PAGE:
Monday, June 28, 2010

And the World Tastes Good 'Cause the Ogre Thinks It Should

If Shrek can get kids to eat onions, then maybe he can get them to do just about anything.

Anyone who dismisses the food industry's power to influence kids' minds and palates should take a look at today's Wall Street Journal and a Yale study on the influence of licensed characters on kids' taste, published online last week in the journal Pediatrics.

 In a page 1 story of the Wall Street Journal, an industry group marketing Vidalia onions said sales of the root veggie jumped after it enlisted children's character Shrek as a "spokesman" of sorts. The big, green ogre adorns bags of onions, and Vidalia displays in some stores include a big stand-up cutout of the cranky but lovable character.

The article quotes more than one person attributing sales to the Shrek campaign's influence. One mother interviewed for the story said her child pitched a fit until she bought Shrek-marketed onions at the supermarket and he gobbled them up at home even though he never eats vegetables. I'd rather have that powerful influence on my side than working against me.

A few days ago, when I picked up my school-age son from a day at camp, he whined at me to take him to McDonald's. After all, my dinners don't taste as good. My meals come with a side of broccoli or corn, not Transformers, "Ice Age" personalities or -- GASP! -- "Star Wars" characters. I have a stubborn streak and can't be worn down too easily, but some moms and dads may crumble under such assaults as "You don't love me!" and "Happy Meals taste better."

As a matter of fact, regardless of cooking quality (Me: "PLEASE, just take one bite of the lemon pancetta potato salad. What do you mean you don't want to taste the chicken larb with napa salad? Do you think any other kid you know gets to eat this stuff?" My son: "Can I be any other kid I know?"), there's good evidence that kids really like a food better if it's promoted by a popular pitchman... or pitch-ogre or pitch-girl, such as Dora.

Researchers at Yale's Rudd Center for Food Policy and Obesity gave 4- to 6-year-old children pairs of identical food items in packages with and without a sticker of one of three cartoon characters (Shrek, Dora the Explorer and Scooby Doo). The children were asked to taste both identical food items (eg. graham crackers in a package without a cartoon character and graham crackers in a package with a cartoon character), and to say which tasted better and which they would rather have for a snack.

The researchers, in their report published online June 21, said that the kids "significantly" preferred the character-stickered snacks over the identical non-character snacks.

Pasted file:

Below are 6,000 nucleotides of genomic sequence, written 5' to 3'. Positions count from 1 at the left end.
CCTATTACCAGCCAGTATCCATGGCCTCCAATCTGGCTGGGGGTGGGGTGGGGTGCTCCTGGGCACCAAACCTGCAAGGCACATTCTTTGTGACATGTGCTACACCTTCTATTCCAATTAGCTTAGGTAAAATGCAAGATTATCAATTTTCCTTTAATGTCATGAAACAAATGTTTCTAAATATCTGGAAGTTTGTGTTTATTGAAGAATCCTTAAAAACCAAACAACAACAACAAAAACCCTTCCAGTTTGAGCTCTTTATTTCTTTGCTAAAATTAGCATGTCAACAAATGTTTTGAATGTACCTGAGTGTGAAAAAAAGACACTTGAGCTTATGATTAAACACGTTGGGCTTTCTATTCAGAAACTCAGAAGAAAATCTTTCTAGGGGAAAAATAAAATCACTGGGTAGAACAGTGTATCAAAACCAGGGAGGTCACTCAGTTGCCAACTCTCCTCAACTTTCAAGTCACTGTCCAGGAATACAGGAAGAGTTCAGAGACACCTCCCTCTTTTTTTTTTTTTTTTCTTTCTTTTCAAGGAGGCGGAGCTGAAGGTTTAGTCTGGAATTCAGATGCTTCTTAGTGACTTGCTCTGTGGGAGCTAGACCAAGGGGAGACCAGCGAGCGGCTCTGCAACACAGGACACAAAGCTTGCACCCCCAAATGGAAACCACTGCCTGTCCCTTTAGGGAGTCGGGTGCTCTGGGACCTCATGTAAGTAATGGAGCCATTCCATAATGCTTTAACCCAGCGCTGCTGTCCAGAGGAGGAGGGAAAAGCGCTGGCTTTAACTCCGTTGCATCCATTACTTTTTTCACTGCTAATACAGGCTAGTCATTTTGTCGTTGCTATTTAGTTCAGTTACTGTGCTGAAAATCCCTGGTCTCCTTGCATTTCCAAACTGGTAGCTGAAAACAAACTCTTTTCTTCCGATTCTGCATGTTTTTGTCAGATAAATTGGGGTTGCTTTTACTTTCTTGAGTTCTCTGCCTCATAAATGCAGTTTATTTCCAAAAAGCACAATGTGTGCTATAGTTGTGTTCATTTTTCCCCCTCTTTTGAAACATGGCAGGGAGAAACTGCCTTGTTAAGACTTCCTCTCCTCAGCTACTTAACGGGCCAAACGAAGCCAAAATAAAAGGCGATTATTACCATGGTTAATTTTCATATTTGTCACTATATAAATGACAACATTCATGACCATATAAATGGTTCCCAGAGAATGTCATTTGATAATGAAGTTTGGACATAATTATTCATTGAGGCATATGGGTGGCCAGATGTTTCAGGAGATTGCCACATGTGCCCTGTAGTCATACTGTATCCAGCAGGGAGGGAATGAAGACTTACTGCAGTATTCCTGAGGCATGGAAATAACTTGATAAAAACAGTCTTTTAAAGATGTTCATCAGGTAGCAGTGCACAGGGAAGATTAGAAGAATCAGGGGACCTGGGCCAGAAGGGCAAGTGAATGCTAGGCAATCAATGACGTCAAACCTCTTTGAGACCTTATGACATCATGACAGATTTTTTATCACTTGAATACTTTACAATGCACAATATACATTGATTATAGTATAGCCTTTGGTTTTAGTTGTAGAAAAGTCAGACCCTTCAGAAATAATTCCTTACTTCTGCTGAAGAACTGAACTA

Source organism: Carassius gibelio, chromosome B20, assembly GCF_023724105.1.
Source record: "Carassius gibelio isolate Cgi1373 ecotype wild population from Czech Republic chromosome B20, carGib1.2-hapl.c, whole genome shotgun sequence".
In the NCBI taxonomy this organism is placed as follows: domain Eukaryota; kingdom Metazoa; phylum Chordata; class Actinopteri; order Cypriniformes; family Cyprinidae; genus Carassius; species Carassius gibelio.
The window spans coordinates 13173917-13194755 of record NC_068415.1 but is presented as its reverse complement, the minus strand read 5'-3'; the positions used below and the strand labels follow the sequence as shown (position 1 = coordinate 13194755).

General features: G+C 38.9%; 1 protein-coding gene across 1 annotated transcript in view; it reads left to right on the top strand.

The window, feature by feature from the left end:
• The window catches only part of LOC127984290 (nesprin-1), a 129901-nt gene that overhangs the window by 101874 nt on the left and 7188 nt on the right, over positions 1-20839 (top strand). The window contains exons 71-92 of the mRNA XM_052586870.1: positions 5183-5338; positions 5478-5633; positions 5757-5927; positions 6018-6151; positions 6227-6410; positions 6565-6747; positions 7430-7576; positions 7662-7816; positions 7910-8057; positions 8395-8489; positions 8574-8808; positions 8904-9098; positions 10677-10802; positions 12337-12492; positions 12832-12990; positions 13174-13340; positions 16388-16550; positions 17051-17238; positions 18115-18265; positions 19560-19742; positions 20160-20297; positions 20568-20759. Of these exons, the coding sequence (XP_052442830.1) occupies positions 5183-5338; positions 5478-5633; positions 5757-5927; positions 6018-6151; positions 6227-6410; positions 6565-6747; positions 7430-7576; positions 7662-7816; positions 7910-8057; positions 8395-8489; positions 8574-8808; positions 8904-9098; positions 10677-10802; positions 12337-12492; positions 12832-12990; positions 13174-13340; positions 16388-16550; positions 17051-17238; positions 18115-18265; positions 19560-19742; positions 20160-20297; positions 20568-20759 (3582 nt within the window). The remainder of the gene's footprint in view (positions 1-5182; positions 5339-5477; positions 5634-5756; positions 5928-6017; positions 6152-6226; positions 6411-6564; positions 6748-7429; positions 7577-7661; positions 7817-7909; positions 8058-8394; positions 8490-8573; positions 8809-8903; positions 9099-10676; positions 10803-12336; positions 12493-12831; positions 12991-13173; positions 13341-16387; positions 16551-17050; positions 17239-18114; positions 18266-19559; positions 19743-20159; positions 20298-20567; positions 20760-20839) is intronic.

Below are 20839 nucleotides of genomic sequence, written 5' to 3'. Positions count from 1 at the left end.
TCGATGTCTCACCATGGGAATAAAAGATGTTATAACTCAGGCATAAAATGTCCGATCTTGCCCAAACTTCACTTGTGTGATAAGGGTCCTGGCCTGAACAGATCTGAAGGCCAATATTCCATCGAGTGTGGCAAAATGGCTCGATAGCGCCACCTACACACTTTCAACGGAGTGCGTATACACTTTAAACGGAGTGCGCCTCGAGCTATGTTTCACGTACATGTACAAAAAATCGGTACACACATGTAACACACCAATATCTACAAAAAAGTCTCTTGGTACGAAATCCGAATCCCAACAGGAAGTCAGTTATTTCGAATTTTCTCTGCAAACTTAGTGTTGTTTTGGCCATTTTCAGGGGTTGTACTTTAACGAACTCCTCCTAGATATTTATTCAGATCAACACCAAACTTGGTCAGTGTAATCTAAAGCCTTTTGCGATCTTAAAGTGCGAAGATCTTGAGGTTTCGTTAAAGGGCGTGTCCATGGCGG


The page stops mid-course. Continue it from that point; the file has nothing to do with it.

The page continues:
They concluded that marketing that uses licensed characters, even those geared to older children, can substantially influence young children's taste preferences and choice of snacks, especially for energy-dense, nutrient poor foods. They said the findings suggest that this type of marketing of junk food should be restricted.

The study, which examined the choices of just 40 children from a small geographic area, isn't the last word obviously. But I find it to be compelling.

Defenders of such marketing say parents, of course, bear the ultimate responsibility for guiding kids' choices. That is true. I can, and usually do, say "no" to my children when they want to eat fast food or other foods that contain more fat and salt than I think is healthful.

But that is NOT the point. The point is whether it is ethical to use sophisticated psychological methods to influence children, who aren't even old enough to understand or legally consent to other matters involving their health, including psychological treatment, on their own. I don't think that some marketing Pied Piper should even attempt in the first place to lure minors toward questionable health choices.

And industry leaders who say they market specifically their "healthful" options to kids are simply being disingenuous. They know that they are building loyalty not to a healthful lifestyle but to their brand. If you asked a typical consumer, after years of marketing, to quickly tell the first thing they think of when you say "Burger King" or "McDonald's" or "Wendy's," are they going to reply, "apple wedges" and "baked potato"?

I have a confession. I like some McDonald's stuff. I eat at the chain's restaurants when I travel, and sometimes I love a hot packet of fries or Filet-O-Fish. But I'm old enough to understand the company's pitches to me, as well as the consequences of choosing its food, and hopefully I'm able to make those decisions judiciously -- meaning I don't eat big combo meals and I save those fatty fries for occasional splurges. Plus I try to avoid going when the kids are with me, which means I make even fewer trips to Micky D's than I used to.

There are other splurges (all legal, of course). But that's between me and the doughnut shop.
As for the cheesy appeals to my children, well, I know how to keep my wallet shut. Unless, of course, Shrek wants to shill collards and bok choy.

You may also like: The Center for Science in the Public Interest Threatens to Sue McDonald's Over Happy Meals Toys

Burger King Picks New Agency for Children and Family Ad Campaigns.

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